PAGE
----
Discovering Your “True Self” in Christ

Daniel Bush Uncategorized

This post was first published officially on the LogosTalk blog: https://blog.logos.com/2017/02/discovering-true-self-christ/.

Reading a Daniel Bush book is always a delight! —Steve Brown

Discover the beautiful truth that Steve Brown and so many others have found at the core of Daniel Bush’s writing. His new book, Undefended, is born from Bush’s personal experiences as a pastor and counselor and all the difficulties and challenges that he faced in those ministries. Writing from a Gospel-centered and grace-driven perspective, he draws on stories from the Bible, history, and his own life to help bring spiritual awakening to the reader’s own life.

Here’s the rest of Steve Brown’s endorsement of this new title:

Undefended is incredibly refreshing and profound—and so practical. Here, you will find real-life ‘hard places’ and the good news that Jesus shows. This is a book that could change your life.

—Steve Brown, radio broadcaster/founder of Key Life Network and author of Hidden Agendas and Three Free Sins

An Authentic Spiritual Awakening

In Undefended, Bush explores our connection to our true identity in Christ and how that relationship shapes how we react to the difficult seasons in life. Below, Bush shows us what our “true self” and “false self” looks like from Christ’s perspective:

So much goes awry in the Christian community and in the lives of Christians when spiritual growth and maturity is equated with perfection. Perfection is the furthest thing from maturity—first of all, because it’s an attribute of God alone, and second, since perfection implies the absence of need, a perfect being wouldn’t need God. Neediness is an essential attribute of being truly human—and without it, you would be separated from connection with God. Spiritual maturity is, therefore, not perfection, but the unique amalgamation of authenticity and need. It’s seeing yourself and God rightly, as well as seeing and living out of that connection in every area, attitude, and action. This is becoming truly human: Finding your true self in Christ, who is Immanuel (“God with us”)—divine love in its outward expression.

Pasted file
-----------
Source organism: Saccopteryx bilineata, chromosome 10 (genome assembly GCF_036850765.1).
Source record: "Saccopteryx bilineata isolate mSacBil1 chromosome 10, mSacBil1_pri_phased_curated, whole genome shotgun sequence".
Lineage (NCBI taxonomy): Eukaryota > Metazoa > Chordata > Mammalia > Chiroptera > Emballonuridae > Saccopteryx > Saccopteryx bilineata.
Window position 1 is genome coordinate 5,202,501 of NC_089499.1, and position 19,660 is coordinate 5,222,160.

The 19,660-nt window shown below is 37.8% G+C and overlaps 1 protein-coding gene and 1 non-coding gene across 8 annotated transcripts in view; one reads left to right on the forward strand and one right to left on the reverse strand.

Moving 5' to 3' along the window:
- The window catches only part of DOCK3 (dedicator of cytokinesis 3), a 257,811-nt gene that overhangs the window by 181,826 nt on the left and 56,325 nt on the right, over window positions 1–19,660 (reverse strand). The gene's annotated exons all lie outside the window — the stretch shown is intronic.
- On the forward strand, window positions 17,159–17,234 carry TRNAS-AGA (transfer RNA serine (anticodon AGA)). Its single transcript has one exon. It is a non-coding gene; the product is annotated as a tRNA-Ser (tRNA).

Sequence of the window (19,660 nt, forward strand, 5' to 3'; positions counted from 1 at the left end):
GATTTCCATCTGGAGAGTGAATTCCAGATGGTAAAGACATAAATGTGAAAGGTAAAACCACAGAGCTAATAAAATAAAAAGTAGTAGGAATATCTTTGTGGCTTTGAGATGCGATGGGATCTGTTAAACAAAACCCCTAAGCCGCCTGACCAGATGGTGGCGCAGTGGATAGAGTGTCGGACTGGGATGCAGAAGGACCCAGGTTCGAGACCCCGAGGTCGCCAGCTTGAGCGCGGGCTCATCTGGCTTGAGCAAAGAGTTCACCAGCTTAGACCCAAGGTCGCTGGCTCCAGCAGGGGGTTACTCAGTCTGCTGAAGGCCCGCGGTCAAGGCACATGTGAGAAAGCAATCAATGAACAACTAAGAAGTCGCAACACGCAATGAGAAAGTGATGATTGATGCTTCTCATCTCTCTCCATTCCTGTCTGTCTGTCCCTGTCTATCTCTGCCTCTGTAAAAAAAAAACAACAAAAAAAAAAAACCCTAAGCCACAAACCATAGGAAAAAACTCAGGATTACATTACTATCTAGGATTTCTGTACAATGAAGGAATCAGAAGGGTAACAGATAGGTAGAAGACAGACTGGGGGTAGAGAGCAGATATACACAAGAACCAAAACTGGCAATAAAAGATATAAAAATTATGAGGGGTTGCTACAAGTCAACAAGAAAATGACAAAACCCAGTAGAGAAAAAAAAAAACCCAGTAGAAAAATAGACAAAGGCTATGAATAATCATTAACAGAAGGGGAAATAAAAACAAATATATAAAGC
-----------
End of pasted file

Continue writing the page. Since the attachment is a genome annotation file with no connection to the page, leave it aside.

By contrast, the “false self”. . . is when you exist without conscious mindfulness of and trust in Christ. It’s looking at your own mechanisms, accomplishments, abilities, and prowess—what you can produce—or looking at what others can provide and produce for you, as the basis and substance of your existence. You put on a mask and play a part in order to obtain what you think you need from others.

In this book, the true self is the person you are when your identity and dignity derive exclusively from who Jesus is. Your false self is how you think about and present yourself to the world (or hide from it through debilitating self-monitoring or downright seclusion) when you function apart from the one crucial connection of human existence: the conscious actualization of God in real time. Humanity is not divinity. Humanity is inherently being in need—the creaturely need of continual connection to the Creator.

This post was first published officially on the LogosTalk blog: https://blog.logos.com/2017/02/discovering-true-self-christ/.